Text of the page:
Squires shares Burns’ enthusiasm for this ambitious endeavor. “I thought it was a wonderfully exciting challenge to bring the story of this incredible American family into people’s homes,” he says. “I wasn’t surprised that Ken was going to give Eleanor billing right up there with Theodore and Franklin. Their qualities of leadership were extrordinary.
“We were shooting in Super 16mm film format. That was a real joy for several reasons. A film look is right for the story, and it is a proven archival medium.” Squires also observes that this is an important story for future generations as well as the current one.
"A film look is right for the story, and it is a proven archival medium."
- Ken Burns
Along with shooting talking heads, they also filmed backgrounds, including Theodore’s birthplace, a Roosevelt family home in Hyde Park, New York, Theodore’s home at Sagamore Hill in Long Island, and at Franklin’s summer home on Campobello Island in Maine.
“You can feel history happening in the bedroom where Franklin was recovering from polio,” Squires observes. “We shot the documentary with my trusty Aaton camera that I have been using for years. My lens package was primarily Canon zooms, including a Canon 8-64mm and an 11-165mm, a Canon 300mm and a couple of super-speed lenses. I had great help from my gaffer, Ned Hallick, in finding natural looking ways to light those places.”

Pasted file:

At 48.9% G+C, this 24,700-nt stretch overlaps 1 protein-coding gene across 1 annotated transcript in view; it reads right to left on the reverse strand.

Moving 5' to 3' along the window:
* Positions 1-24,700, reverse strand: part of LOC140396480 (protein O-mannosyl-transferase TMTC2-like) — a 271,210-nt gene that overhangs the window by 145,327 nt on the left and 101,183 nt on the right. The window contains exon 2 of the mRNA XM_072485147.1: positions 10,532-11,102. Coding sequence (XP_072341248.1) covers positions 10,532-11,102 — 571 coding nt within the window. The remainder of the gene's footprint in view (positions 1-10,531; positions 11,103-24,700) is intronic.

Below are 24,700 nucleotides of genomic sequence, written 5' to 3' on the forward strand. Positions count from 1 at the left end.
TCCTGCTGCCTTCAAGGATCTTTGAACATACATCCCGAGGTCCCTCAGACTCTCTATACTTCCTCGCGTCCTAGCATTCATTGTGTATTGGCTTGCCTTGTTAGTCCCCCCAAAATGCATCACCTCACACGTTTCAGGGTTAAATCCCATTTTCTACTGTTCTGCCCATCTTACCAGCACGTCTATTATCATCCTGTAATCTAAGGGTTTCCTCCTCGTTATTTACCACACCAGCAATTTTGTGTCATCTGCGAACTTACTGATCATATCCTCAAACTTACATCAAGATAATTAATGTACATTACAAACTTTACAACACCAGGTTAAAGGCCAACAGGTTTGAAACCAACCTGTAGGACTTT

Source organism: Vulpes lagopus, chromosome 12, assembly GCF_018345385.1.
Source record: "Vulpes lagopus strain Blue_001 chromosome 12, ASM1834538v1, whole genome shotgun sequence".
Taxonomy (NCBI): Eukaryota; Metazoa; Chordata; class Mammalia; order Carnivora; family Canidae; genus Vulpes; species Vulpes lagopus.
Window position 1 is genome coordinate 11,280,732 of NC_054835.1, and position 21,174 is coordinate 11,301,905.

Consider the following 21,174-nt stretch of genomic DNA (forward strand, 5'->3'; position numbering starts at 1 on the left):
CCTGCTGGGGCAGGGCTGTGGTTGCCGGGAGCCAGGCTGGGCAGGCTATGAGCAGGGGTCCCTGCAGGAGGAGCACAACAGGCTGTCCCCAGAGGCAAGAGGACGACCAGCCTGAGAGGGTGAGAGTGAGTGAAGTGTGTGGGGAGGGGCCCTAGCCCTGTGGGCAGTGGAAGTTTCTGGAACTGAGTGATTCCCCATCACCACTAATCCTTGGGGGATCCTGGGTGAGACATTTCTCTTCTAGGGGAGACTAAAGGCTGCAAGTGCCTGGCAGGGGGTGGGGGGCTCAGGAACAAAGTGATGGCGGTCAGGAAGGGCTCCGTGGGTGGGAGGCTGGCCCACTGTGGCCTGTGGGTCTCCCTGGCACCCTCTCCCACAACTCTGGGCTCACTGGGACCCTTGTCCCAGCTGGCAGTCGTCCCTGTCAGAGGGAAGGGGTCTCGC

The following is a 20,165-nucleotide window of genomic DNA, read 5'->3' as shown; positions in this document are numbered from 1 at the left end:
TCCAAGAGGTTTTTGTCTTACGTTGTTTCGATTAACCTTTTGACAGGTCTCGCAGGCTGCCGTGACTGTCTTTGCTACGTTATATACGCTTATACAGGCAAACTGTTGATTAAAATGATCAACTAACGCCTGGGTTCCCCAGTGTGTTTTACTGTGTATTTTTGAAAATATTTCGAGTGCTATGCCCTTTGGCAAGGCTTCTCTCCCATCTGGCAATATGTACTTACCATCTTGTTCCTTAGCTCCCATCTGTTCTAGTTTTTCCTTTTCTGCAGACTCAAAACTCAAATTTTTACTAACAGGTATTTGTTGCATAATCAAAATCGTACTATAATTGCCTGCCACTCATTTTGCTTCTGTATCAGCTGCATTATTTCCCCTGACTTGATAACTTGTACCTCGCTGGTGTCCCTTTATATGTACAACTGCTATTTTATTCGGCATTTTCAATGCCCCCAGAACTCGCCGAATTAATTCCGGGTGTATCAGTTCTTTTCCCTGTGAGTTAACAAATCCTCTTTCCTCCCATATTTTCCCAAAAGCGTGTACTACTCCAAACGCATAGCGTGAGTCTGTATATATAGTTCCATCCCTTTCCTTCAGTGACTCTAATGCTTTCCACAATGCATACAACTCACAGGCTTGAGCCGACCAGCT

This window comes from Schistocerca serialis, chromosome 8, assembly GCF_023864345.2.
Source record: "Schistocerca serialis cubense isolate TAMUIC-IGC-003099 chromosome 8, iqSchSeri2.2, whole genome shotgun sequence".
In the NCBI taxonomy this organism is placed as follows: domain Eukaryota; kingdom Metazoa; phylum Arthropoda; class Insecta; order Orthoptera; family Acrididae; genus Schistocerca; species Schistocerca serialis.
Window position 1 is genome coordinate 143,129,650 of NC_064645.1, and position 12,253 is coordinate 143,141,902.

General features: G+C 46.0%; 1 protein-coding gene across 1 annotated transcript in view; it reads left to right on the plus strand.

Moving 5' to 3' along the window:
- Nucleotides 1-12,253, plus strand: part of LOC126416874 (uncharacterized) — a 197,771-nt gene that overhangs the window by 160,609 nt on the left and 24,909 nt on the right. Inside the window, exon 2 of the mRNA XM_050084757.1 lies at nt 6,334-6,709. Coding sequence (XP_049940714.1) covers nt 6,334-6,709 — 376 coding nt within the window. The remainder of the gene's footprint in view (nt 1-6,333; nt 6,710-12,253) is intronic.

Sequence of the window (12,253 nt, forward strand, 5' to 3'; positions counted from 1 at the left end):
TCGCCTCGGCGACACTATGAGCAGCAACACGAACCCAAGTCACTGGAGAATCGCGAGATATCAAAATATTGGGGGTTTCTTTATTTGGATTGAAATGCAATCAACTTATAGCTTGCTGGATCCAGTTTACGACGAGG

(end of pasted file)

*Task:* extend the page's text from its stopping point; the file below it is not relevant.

Post production was done at Goldcrest Postproduction in Manhattan. John Dowdell, who has collaborated with Burns for some 30 years, did the colour timing.
“We added up the years of experience about the Roosevelts of people who we conferred with during initial conversations, script conferences and in the editing room,” Burns says. “They had approximately 1,350 years of post graduate experience about one or more of the Roosevelts. We also drew on memos and letters that the Roosevelts wrote. We want the Roosevelts to come alive as flesh and blood human beings. That is one of the advantages of telling history stories on film. It is an intimate experience.”
The documentary will premiere on the Public Broadcasting Station (PBS) in the United States in seven two-hour segments on consecutive evenings, beginning on September 14. It will also air in the UK on the PBS American channel in the autumn. The Roosevelts: An Intimate History will subsequently be made available on DVDs and BluRay, and eventually on Itunes, Netflix and PBS.org.